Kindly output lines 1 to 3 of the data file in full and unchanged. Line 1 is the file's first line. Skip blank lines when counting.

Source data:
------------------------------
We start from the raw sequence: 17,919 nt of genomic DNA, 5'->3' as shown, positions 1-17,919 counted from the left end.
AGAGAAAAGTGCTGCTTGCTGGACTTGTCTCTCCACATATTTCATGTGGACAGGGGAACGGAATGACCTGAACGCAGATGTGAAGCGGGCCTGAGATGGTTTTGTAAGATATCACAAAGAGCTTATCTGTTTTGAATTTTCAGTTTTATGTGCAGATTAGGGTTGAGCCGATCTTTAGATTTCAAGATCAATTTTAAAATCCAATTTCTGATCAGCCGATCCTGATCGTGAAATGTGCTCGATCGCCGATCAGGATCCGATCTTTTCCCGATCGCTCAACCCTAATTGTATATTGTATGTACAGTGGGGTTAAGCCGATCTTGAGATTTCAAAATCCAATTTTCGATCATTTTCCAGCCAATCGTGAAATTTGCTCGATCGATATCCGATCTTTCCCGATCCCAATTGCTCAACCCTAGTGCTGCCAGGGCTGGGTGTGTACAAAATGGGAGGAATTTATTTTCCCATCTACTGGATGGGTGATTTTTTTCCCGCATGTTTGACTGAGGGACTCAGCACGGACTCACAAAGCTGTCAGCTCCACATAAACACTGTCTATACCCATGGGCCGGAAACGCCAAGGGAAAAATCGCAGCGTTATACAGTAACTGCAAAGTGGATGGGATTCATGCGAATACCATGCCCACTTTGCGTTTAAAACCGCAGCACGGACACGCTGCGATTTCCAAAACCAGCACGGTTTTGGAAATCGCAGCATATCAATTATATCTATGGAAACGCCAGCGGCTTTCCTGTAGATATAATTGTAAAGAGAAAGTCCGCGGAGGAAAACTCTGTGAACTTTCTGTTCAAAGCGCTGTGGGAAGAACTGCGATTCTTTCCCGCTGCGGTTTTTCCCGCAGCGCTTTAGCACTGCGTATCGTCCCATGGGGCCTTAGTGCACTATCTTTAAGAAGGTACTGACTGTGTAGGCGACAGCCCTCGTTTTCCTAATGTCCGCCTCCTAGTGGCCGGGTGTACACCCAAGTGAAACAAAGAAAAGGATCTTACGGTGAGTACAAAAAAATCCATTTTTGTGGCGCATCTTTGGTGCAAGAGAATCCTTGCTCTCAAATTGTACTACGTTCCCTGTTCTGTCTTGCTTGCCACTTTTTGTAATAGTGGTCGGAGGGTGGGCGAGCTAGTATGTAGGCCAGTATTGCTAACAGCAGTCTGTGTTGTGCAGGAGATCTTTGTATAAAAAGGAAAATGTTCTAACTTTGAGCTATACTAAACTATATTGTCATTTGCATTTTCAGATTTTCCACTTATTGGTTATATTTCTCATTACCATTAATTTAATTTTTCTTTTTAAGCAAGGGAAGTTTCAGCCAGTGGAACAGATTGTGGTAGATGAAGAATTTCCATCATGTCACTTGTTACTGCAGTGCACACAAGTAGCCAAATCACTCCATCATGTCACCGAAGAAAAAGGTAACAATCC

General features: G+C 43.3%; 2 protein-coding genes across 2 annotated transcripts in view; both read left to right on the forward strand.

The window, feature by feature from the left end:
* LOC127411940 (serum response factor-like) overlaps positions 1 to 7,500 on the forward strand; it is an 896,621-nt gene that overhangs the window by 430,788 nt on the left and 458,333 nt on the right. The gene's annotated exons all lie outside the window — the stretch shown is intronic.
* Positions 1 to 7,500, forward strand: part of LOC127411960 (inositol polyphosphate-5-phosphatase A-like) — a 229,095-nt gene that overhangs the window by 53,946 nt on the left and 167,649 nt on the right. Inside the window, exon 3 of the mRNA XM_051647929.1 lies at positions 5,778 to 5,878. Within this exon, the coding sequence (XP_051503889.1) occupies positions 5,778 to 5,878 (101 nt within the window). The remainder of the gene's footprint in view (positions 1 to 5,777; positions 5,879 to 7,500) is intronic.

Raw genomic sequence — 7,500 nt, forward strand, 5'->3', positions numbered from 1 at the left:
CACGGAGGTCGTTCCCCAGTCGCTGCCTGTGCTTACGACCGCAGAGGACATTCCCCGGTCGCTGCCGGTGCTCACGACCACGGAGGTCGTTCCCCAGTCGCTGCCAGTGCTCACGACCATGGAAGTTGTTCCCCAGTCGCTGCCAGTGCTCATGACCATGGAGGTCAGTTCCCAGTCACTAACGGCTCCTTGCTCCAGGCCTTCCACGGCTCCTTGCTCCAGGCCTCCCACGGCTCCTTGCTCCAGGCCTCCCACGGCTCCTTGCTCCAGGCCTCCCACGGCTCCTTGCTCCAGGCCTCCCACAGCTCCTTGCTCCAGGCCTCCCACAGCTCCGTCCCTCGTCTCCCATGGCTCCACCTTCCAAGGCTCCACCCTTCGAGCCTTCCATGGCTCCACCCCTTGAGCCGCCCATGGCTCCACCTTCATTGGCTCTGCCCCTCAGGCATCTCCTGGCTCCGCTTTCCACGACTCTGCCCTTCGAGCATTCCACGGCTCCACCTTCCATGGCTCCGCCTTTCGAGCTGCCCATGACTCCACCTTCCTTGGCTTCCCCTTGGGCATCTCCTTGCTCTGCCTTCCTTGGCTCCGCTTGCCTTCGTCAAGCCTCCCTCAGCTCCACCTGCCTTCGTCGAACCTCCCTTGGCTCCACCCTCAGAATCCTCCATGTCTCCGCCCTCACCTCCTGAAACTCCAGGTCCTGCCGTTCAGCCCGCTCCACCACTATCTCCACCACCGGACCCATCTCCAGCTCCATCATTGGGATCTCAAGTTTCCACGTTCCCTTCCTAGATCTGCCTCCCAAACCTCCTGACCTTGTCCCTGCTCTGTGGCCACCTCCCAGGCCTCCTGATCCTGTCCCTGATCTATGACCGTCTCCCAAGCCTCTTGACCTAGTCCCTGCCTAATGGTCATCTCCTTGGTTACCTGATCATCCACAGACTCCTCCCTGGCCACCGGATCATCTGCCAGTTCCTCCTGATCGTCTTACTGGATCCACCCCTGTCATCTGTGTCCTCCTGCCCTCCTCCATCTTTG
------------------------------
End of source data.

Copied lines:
We start from the raw sequence: 17,919 nt of genomic DNA, 5'->3' as shown, positions 1-17,919 counted from the left end.
AGAGAAAAGTGCTGCTTGCTGGACTTGTCTCTCCACATATTTCATGTGGACAGGGGAACGGAATGACCTGAACGCAGATGTGAAGCGGGCCTGAGATGGTTTTGTAAGATATCACAAAGAGCTTATCTGTTTTGAATTTTCAGTTTTATGTGCAGATTAGGGTTGAGCCGATCTTTAGATTTCAAGATCAATTTTAAAATCCAATTTCTGATCAGCCGATCCTGATCGTGAAATGTGCTCGATCGCCGATCAGGATCCGATCTTTTCCCGATCGCTCAACCCTAATTGTATATTGTATGTACAGTGGGGTTAAGCCGATCTTGAGATTTCAAAATCCAATTTTCGATCATTTTCCAGCCAATCGTGAAATTTGCTCGATCGATATCCGATCTTTCCCGATCCCAATTGCTCAACCCTAGTGCTGCCAGGGCTGGGTGTGTACAAAATGGGAGGAATTTATTTTCCCATCTACTGGATGGGTGATTTTTTTCCCGCATGTTTGACTGAGGGACTCAGCACGGACTCACAAAGCTGTCAGCTCCACATAAACACTGTCTATACCCATGGGCCGGAAACGCCAAGGGAAAAATCGCAGCGTTATACAGTAACTGCAAAGTGGATGGGATTCATGCGAATACCATGCCCACTTTGCGTTTAAAACCGCAGCACGGACACGCTGCGATTTCCAAAACCAGCACGGTTTTGGAAATCGCAGCATATCAATTATATCTATGGAAACGCCAGCGGCTTTCCTGTAGATATAATTGTAAAGAGAAAGTCCGCGGAGGAAAACTCTGTGAACTTTCTGTTCAAAGCGCTGTGGGAAGAACTGCGATTCTTTCCCGCTGCGGTTTTTCCCGCAGCGCTTTAGCACTGCGTATCGTCCCATGGGGCCTTAGTGCACTATCTTTAAGAAGGTACTGACTGTGTAGGCGACAGCCCTCGTTTTCCTAATGTCCGCCTCCTAGTGGCCGGGTGTACACCCAAGTGAAACAAAGAAAAGGATCTTACGGTGAGTACAAAAAAATCCATTTTTGTGGCGCATCTTTGGTGCAAGAGAATCCTTGCTCTCAAATTGTACTACGTTCCCTGTTCTGTCTTGCTTGCCACTTTTTGTAATAGTGGTCGGAGGGTGGGCGAGCTAGTATGTAGGCCAGTATTGCTAACAGCAGTCTGTGTTGTGCAGGAGATCTTTGTATAAAAAGGAAAATGTTCTAACTTTGAGCTATACTAAACTATATTGTCATTTGCATTTTCAGATTTTCCACTTATTGGTTATATTTCTCATTACCATTAATTTAATTTTTCTTTTTAAGCAAGGGAAGTTTCAGCCAGTGGAACAGATTGTGGTAGATGAAGAATTTCCATCATGTCACTTGTTACTGCAGTGCACACAAGTAGCCAAATCACTCCATCATGTCACCGAAGAAAAAGGTAACAATCC

General features: G+C 43.3%; 2 protein-coding genes across 2 annotated transcripts in view; both read left to right on the forward strand.